The Massachusetts colonists and British soldiers would mix it up again later that year at Bunker Hill, an official British "victory" that did more to enhance the colonists' confidence than help the British subdue them. Once again, King George misread their determination. Item 19 is a London broadside printed in August 1775, headed By the King A Proclamation For Suppressing Rebellion and Sedition. In it George requires all colonists to help the British by disclosing who the rebels are and assist in bringing them to punishment, at pain of their own punishment for failure to comply. Like all other attempts to intimidate the colonists, this one, too, only made them more determined. $75,000.
The rebellion would now spread to other colonies, and the British would confront a wall of opposition in America. In turn that would lead to the momentous declaration of July 4, 1776, when all of the colonies would vote to declare their independence from Great Britain. Item 30 is Volume II of the Journals of Congress, Containing the Proceedings in the Year 1776… published in 1777. This includes the first printing in the Journals of Congress of the Declaration of Independence. This copy belonged to Richard Bland Lee, brother of famed revolutionary "Light-Horse Harry" Lee, and uncle of the leader of America's next enormous crisis, Confederate General Robert E. Lee. $25,000.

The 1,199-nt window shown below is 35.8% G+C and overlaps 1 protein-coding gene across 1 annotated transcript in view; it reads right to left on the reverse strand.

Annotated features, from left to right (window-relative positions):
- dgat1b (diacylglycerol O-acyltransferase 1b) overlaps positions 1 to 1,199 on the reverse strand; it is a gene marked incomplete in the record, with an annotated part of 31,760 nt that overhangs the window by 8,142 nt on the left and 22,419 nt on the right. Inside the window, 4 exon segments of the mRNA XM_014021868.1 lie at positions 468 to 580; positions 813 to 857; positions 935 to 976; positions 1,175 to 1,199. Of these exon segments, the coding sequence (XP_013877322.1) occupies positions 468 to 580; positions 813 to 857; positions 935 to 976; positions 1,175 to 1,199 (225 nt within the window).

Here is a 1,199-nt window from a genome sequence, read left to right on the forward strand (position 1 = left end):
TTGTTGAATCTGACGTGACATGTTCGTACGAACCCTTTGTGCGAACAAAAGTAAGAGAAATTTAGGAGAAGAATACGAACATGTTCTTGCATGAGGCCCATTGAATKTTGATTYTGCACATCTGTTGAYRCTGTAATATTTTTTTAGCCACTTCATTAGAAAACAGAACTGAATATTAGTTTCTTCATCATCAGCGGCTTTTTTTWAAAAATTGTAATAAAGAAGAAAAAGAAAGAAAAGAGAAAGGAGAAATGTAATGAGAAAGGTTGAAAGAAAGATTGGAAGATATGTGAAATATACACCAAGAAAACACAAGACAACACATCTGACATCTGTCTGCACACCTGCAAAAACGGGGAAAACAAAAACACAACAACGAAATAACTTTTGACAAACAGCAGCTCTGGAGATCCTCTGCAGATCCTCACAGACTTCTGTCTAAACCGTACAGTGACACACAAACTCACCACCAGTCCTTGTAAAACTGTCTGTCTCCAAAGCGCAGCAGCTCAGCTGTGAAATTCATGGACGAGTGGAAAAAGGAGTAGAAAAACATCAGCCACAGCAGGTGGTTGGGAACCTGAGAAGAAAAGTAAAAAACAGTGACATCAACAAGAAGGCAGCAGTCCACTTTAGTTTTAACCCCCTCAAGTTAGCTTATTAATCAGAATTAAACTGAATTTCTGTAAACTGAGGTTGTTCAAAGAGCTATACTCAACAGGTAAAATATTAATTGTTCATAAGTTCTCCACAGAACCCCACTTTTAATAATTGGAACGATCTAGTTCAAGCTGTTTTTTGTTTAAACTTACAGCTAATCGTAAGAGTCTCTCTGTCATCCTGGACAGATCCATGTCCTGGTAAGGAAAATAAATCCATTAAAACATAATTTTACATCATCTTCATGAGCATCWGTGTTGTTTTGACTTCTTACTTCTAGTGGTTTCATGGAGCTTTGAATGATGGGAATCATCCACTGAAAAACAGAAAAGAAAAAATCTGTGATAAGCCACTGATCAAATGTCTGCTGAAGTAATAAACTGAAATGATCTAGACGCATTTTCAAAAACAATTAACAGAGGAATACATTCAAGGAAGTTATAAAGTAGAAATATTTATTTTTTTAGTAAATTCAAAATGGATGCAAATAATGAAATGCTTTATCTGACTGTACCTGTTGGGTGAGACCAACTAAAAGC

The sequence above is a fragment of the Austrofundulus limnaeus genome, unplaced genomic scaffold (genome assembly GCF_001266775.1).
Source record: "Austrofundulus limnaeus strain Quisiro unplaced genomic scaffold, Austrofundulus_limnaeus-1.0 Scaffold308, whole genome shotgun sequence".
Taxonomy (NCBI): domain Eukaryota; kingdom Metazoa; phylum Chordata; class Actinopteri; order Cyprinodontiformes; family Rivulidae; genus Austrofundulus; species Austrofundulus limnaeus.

In 1777, the now self-declared, though unrecognized 13 independent states would come together in a union. Item 34 is the 1777 Articles of Confederation and Perpetual Union Between the States… That Union would be tried in the years ahead, but has endured conflict, crisis, and ignorance to this day. $75,000.